If you’ve been noticing your content is increasingly ignored, you’re not alone. The sheer growth of content production from individuals and brands is mind-numbing. By the time you finish reading this post, a zillion other content pieces will be fighting for your attention (for proof, check out this scary-fun visualization of blog posts per day). And while all of this new content is literally flooding our screens, the one commodity that can’t be manufactured is time. In fact, despite all of their tech, most business professionals believe they have less time for research and learning than ever before.
So, what’s a savvy marketer to do? The first step is to recognize you have a problem, and not the one you think. You don’t have a content problem—you have a strategy problem. I’m going to take a guess that your content strategy includes being recognized as a thought leader, addressing customers’ stated pain points and delivering your content at a steady cadence. This formula that’s accepted by most as “best practices” is unfortunately leading you into a buzzsaw of sameness. If you’re still with me, let’s go through these one by one, or you can jump to the end where I offer a new checklist for your strategically-inspired content.
Thought Leadership: Being Known as Smart Isn’t Bankable
While the notion that thought leadership isn’t a good thing took me by surprise, Gartner analyst Brent Adamson makes a strong case against this “best practice” in his book “The Challenger Customer.” Actually, he calls it a trap. In storytelling parlance, establishing your intellectual chops is simply making yourself the hero of your own story—an approach that rarely has mass appeal. Thought leadership is simply too broad a notion to lead to a cohesive, compelling and remarkable body of content. Real leadership is letting others be the hero.
Stated Pain Points: Avoid Turning Your Solution into a Commodity
Again, I must credit Adamson for making the case that if you’re just addressing customers’ stated pain points, you’re setting yourself up for a race to the bottom with direct competitors in a commoditized market. The alternative is to present a problem that uniquely leads to your solution. Adamson points to a dental toolmaker who educated dentists on the high cost of hygienist absenteeism due to heavy tools—a problem they readily could solve with their lighter, cordless tools.
Steady Cadence: A Slave to the Content Calendar
On the surface, content calendars seem perfectly harmless, if not helpful. After all, why not organize your content flow and apply specific deadlines, especially when you have an ABM campaign waiting in the wings? But if the tail ends up wagging the dog and you don’t have the time and resources to put out remarkable content, your content will be for the dogs. While perfect may be the enemy of good, lots of okay content isn’t good enough anymore—it simply won’t cut through.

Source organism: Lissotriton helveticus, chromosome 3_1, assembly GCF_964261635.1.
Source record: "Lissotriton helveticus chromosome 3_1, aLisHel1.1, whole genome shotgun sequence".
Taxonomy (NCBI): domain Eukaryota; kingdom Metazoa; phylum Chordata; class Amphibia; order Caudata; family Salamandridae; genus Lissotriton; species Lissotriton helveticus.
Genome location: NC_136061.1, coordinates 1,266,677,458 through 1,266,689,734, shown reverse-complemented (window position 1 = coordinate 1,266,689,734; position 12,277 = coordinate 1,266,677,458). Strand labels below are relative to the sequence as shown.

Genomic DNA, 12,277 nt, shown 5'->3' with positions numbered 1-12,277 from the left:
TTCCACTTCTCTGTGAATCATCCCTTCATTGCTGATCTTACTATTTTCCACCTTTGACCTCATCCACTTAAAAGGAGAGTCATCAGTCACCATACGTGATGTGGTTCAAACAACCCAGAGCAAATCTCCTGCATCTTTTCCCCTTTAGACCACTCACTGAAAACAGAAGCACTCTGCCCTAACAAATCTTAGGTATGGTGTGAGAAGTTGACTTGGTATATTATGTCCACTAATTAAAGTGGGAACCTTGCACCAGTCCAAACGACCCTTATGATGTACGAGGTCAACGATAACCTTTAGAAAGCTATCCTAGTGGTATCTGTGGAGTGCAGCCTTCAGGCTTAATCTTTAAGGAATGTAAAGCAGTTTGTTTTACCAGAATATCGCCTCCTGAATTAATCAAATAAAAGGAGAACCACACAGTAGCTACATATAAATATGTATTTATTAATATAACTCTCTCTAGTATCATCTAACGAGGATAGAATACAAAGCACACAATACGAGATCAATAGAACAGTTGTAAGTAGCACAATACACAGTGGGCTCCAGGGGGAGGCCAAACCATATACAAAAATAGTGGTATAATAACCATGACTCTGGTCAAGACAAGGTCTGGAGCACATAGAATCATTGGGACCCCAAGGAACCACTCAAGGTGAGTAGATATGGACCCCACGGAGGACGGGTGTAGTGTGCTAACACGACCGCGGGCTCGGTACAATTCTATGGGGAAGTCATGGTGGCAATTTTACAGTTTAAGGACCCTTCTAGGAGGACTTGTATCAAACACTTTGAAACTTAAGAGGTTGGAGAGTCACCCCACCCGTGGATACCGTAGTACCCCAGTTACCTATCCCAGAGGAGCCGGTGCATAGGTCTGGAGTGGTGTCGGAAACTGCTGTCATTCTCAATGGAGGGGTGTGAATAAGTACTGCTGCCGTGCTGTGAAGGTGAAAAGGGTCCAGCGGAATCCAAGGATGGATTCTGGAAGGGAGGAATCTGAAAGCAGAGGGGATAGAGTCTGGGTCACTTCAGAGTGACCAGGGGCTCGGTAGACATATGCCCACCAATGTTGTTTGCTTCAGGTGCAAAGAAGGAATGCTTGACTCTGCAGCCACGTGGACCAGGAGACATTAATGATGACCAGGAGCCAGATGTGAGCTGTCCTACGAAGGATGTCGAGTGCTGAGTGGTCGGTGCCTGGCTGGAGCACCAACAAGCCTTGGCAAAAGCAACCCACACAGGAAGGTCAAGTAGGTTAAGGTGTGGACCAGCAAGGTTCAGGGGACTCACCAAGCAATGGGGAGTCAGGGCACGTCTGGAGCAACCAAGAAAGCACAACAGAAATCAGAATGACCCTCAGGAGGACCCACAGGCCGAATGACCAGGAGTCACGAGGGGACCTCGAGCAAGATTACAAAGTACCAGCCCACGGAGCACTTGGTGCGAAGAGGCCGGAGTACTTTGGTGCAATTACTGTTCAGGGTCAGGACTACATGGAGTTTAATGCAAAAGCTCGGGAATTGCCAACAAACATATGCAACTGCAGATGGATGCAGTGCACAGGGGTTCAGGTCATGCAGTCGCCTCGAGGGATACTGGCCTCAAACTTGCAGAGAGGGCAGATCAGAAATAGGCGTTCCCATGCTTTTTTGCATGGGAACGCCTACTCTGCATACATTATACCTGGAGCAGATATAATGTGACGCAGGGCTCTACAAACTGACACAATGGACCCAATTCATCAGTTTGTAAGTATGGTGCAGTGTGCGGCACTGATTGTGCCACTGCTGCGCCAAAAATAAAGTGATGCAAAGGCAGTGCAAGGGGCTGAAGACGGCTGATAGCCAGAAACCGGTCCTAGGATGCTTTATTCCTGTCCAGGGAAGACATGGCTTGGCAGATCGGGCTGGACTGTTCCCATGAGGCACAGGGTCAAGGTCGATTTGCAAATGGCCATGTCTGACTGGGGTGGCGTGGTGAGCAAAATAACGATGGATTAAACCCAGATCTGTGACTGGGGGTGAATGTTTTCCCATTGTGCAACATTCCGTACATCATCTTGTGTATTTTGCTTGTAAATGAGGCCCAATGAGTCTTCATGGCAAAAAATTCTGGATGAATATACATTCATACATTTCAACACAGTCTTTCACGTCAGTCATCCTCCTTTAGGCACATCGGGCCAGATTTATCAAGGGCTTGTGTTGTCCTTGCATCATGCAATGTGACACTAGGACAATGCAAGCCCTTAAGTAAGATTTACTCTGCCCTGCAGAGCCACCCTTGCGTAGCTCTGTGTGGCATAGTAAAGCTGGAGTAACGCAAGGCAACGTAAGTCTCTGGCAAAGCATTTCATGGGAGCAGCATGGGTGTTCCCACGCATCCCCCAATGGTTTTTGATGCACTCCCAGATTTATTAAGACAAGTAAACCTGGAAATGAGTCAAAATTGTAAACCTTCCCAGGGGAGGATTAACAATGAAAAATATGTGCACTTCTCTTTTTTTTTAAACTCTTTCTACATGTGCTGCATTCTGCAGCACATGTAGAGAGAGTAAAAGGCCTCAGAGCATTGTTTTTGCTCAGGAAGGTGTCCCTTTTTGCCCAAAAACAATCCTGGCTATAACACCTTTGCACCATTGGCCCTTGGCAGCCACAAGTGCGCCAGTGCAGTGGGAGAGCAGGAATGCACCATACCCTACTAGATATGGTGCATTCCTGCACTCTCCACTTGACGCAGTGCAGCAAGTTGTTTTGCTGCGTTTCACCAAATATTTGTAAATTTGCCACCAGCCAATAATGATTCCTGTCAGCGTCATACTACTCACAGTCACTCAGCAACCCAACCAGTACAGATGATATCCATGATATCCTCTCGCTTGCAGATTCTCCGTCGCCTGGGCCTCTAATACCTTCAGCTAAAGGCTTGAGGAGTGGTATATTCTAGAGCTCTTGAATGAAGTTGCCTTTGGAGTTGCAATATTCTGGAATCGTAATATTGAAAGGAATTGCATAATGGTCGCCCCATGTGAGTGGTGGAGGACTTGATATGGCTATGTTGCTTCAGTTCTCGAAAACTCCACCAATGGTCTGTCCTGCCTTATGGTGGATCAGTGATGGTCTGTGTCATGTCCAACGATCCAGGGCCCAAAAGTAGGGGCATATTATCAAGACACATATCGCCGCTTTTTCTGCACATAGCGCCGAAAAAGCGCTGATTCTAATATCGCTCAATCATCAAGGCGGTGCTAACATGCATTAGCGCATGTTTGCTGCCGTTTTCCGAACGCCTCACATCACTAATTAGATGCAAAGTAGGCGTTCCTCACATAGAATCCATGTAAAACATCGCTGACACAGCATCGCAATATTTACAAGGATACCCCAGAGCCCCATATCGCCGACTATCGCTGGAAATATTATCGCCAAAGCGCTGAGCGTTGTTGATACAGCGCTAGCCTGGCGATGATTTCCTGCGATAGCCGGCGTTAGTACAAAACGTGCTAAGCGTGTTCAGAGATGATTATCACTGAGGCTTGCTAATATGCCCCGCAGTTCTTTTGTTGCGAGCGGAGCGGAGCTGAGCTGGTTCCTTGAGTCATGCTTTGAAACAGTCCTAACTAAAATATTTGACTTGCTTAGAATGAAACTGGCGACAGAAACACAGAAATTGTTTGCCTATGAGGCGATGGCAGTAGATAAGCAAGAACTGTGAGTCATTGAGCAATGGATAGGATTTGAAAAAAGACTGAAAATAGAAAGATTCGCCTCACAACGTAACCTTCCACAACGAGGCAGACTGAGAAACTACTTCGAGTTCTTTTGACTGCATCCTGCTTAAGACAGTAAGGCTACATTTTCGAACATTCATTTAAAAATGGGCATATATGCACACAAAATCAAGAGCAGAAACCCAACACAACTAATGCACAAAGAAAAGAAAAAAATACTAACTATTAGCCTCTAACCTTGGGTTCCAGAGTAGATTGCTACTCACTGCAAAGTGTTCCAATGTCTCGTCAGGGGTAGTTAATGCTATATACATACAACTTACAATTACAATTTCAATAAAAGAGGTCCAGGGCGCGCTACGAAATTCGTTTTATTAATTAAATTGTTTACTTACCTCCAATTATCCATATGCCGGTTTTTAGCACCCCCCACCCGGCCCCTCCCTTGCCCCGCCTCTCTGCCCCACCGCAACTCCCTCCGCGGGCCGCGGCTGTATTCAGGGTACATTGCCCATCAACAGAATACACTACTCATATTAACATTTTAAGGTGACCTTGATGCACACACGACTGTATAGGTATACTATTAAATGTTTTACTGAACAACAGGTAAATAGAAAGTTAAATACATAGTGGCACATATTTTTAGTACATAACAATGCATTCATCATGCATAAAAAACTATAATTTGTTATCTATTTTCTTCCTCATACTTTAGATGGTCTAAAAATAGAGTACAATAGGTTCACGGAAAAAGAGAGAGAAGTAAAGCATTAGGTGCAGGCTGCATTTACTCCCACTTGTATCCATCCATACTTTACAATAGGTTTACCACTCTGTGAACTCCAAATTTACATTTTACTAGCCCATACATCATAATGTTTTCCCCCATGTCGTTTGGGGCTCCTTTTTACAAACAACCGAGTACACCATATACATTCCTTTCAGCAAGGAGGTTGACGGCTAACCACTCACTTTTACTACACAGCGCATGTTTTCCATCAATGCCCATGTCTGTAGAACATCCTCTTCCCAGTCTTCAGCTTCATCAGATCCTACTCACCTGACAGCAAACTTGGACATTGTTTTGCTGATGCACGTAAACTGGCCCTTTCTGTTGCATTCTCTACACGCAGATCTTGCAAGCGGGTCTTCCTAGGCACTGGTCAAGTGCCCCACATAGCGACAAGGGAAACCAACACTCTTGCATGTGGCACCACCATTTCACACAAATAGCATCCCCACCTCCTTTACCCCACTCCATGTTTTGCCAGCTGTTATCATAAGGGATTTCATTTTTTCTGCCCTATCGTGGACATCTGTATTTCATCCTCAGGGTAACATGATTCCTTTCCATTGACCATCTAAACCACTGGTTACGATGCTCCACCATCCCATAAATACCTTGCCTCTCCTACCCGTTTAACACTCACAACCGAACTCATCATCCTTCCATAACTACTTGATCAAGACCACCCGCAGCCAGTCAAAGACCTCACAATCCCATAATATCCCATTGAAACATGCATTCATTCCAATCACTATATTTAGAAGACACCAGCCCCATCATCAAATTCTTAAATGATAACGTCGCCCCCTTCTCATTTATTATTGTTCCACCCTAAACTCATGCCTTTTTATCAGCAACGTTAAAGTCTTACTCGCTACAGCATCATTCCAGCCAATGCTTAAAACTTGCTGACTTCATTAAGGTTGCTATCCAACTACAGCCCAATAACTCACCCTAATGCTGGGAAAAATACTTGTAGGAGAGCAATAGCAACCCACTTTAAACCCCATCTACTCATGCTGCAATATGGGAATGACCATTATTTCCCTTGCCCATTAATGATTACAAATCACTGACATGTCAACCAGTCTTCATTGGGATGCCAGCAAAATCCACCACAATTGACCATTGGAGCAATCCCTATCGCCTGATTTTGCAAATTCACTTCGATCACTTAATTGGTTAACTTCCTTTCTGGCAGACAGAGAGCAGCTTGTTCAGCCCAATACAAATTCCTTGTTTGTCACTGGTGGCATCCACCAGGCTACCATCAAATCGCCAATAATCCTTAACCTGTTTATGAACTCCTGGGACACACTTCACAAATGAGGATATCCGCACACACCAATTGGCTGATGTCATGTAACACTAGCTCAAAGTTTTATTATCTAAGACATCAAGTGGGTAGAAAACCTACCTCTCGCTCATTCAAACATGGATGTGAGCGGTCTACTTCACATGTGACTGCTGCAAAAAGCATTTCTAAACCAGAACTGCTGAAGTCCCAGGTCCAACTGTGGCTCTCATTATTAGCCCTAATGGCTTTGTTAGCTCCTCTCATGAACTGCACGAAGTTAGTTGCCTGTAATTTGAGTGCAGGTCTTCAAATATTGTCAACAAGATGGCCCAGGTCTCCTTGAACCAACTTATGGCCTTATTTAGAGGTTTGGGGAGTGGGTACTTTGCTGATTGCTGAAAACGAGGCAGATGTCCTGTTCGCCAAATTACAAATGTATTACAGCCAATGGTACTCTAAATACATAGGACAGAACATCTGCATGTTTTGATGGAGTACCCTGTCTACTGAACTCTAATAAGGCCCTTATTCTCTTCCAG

Unique Strategy = Unique Content
For argument’s sake, let’s boil down the goal of all marketing to getting someone to “rethink their drink.” That rethinking could be as practical as asking folks to buy a Whopper instead of a Big Mac because the former is broiled, not fried. Or it could be as emotive as suggesting that owners of Apple products live more creative, fulfilling lives. In the best of situations, the rethinking comes with a unique frame of reference (Starbucks: the comfy place between home and work; Hubspot: the new world of inbound marketing).
A New Content Checklist
Assuming you’re still with me and agree that a unique brand strategy is more likely to lead to unique content, here’s a quick checklist to consider for your content strategy moving forward.
- Insight-driven: Make sure your content strategy leads back to a brand strategy that helps your prospects “rethink their drink.” If you don’t have this insight, find one fast!
- Proprietary: Don’t recycle content you find on Google. A research study like Edelman’s annual Trust Barometer is an amazing example of proprietary content that ties back to the overall brand strategy.
- Additive: No piece of content should be an island. Instead, all of the pieces, regardless of channel, should add to the collective brand story.
- Sharable: One quick litmus test for the quality of your content is how much employees, customers and prospects share it. Sharing is caring.
- Enabling: For B2B brands with long sales cycles, content should enable your brand champions to help sell your product/service to their internal buying committees. This is where things like calculators, simulators, benchmarks and diagnostic tools really help.
- Remarkable: Last but not least, hold your content to a very high standard by asking yourself if you’d share this content with your board of directors. As author Jay Baer puts it in his provocative new book “Talk Triggers,” “same is lame.”
Agree? Disagree? Want to add to this list? Let me know what you think.